Trump Official Reveals ‘Emergency Bid’ To Avoid Jail

On June 21, Steve Bannon petitioned the U.S. Supreme Court to delay his prison sentence while his appeal of a contempt of Congress conviction progresses.

 


 

“If Mr. Bannon is denied release, he will be forced to serve his prison sentence before this Court has a chance to consider a petition for a writ of certiorari, given the Court’s upcoming summer recess.”

Bannon, 70, a former adviser to President Donald Trump, was convicted in 2022 of contempt of Congress and sentenced to four months in prison. He had been allowed to remain free pending appeal, but after the U.S. Court of Appeals for the District of Columbia Circuit rejected his appeal in May, a judge recently ordered him to report to prison on July 1.

Bannon sought a stay of the sentence from the appeals court, but a divided panel ruled on June 20 that his request did not warrant staying the sentence. U.S. District Judge Carl Nichols had previously allowed Bannon to remain free pending appeal, citing a “substantial question of law or fact likely to result in reversal [or] an order for a new trial.” However, following the appeals court’s decision, Judge Nichols revoked this allowance on June 6.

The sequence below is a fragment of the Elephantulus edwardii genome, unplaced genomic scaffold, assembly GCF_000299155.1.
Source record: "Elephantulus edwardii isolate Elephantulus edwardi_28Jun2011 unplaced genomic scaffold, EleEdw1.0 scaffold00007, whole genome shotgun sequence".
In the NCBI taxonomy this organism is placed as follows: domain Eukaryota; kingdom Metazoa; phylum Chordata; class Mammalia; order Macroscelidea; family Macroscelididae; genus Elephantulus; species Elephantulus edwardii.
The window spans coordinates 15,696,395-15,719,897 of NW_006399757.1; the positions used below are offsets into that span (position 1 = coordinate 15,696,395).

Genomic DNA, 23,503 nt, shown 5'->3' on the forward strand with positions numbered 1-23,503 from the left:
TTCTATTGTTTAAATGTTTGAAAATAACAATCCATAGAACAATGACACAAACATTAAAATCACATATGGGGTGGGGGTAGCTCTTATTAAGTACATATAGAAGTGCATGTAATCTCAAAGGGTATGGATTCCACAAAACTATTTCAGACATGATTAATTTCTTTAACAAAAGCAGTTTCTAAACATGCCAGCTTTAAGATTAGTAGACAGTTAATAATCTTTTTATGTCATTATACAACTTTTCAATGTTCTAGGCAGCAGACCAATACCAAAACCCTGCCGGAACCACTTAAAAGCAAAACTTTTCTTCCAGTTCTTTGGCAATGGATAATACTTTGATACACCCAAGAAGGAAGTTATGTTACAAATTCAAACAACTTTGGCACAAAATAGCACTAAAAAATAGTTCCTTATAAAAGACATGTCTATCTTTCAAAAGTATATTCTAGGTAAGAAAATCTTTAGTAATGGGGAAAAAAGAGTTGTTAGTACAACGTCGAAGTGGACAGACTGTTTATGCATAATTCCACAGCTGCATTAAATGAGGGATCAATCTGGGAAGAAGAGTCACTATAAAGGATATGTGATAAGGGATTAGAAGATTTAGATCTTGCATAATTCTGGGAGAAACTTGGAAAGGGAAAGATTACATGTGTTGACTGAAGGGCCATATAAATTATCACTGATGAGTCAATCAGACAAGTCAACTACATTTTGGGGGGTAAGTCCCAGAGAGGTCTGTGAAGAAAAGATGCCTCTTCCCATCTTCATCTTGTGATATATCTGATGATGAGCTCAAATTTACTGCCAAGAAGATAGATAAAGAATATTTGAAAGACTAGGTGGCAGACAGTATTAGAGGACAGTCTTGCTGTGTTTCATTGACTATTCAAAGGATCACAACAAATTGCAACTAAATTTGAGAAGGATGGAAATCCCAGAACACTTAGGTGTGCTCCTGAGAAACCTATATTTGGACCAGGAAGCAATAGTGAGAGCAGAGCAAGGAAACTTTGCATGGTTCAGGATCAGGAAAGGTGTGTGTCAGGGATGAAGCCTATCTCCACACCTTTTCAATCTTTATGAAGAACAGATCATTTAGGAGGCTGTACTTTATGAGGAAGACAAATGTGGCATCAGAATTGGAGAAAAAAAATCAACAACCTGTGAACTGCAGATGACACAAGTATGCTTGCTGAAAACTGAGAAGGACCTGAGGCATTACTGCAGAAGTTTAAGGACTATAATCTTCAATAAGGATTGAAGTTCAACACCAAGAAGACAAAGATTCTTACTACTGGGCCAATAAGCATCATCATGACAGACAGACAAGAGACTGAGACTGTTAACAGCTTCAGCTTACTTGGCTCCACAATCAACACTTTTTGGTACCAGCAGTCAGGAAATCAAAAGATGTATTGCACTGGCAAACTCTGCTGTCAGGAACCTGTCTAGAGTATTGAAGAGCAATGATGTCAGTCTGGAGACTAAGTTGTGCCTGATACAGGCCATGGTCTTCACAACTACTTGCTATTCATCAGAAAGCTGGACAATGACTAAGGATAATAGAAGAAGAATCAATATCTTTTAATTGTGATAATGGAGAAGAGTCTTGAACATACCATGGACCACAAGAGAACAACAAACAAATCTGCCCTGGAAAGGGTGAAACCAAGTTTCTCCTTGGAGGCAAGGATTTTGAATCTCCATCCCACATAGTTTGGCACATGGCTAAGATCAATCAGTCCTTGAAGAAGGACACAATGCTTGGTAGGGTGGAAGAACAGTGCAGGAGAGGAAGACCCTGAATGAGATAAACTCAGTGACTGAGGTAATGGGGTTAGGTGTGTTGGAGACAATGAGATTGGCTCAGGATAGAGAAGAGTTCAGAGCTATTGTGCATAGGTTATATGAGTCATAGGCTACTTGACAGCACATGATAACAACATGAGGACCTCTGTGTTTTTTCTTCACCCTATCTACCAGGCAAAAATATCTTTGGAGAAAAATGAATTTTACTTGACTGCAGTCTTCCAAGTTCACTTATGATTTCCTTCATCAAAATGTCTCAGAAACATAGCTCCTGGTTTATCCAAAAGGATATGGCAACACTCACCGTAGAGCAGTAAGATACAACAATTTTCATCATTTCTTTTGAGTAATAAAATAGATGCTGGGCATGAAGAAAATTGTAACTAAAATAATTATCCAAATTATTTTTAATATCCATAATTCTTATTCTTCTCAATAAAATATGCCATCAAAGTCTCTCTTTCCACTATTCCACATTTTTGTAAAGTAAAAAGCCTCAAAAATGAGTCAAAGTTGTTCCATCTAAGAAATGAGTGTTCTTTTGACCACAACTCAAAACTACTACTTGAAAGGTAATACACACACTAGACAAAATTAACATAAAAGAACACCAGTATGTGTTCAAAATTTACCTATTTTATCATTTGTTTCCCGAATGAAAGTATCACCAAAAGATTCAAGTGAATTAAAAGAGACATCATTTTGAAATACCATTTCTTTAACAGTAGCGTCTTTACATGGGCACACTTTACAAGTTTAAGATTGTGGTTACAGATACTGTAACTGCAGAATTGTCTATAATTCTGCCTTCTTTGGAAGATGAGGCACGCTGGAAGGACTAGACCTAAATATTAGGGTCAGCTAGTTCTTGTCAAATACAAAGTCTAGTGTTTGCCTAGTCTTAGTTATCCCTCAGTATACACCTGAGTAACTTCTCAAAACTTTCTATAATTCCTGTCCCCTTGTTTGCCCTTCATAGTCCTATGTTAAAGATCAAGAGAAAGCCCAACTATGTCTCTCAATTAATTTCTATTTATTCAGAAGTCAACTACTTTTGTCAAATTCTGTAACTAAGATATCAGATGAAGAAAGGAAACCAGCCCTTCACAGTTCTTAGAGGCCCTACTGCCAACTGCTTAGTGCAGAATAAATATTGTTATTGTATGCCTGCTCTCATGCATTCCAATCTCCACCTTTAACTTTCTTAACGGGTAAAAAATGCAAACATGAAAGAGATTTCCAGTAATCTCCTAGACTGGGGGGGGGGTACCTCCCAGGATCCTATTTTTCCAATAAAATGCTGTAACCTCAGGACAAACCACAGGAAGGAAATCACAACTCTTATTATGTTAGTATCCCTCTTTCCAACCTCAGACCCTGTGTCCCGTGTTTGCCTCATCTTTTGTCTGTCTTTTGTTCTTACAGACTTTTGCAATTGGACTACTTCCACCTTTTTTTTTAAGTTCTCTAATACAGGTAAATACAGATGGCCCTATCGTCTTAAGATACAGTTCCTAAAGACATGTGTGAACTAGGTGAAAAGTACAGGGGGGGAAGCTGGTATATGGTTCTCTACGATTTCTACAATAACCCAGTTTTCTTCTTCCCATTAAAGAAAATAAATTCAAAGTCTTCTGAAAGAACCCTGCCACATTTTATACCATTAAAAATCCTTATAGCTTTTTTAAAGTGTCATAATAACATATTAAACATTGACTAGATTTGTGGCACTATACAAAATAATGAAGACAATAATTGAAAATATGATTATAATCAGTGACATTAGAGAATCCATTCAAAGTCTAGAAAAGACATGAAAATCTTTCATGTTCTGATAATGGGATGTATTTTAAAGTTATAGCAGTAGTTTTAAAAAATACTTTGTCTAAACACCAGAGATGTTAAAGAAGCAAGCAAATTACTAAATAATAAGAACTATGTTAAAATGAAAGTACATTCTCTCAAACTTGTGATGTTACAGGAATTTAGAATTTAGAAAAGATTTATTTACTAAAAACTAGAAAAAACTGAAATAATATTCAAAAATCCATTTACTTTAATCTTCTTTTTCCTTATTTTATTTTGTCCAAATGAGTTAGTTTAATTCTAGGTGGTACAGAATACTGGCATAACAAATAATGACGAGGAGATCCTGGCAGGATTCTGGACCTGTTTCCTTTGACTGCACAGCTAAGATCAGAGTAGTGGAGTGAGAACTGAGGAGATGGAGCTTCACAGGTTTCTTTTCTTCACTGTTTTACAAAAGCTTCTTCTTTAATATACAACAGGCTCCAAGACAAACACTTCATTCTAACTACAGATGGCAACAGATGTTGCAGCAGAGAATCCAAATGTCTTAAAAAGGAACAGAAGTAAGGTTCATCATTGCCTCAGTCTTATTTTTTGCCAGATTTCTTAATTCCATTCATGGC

Bannon’s legal team argued in an emergency motion to the appeals court that there is a substantial question regarding whether individuals who rely on counsel can be prosecuted under a law that prohibits “willfully” failing to comply with congressional subpoenas. They cited the case of Licavoli v. United States, a 1961 ruling which held that advice from counsel does not excuse deliberate noncompliance with congressional subpoenas.

Despite Bannon’s assertions, prosecutors contended that he failed to demonstrate raising a substantial legal question. U.S. Circuit Judges Cornelia Pillard and Bradley Garcia upheld the application of Licavoli’s precedent, stating that the Supreme Court has consistently supported interpreting the contempt of Congress statute in a manner that aligns with Licavoli’s findings.

However, dissenting U.S. Circuit Judge Justin Walker argued that Bannon’s interpretation of the statute could find favor with the Supreme Court, suggesting that Bannon should not be incarcerated before the Supreme Court can consider his forthcoming petition for certiorari.

Harrison Carter
Harrison Carter
Harrison Carter has been a huge pro wrestling fan since 2002, and it's been his first love ever since then. He has years of writing experience for all things pro wrestling. His interests outside of wrestling include films, books and soccer.

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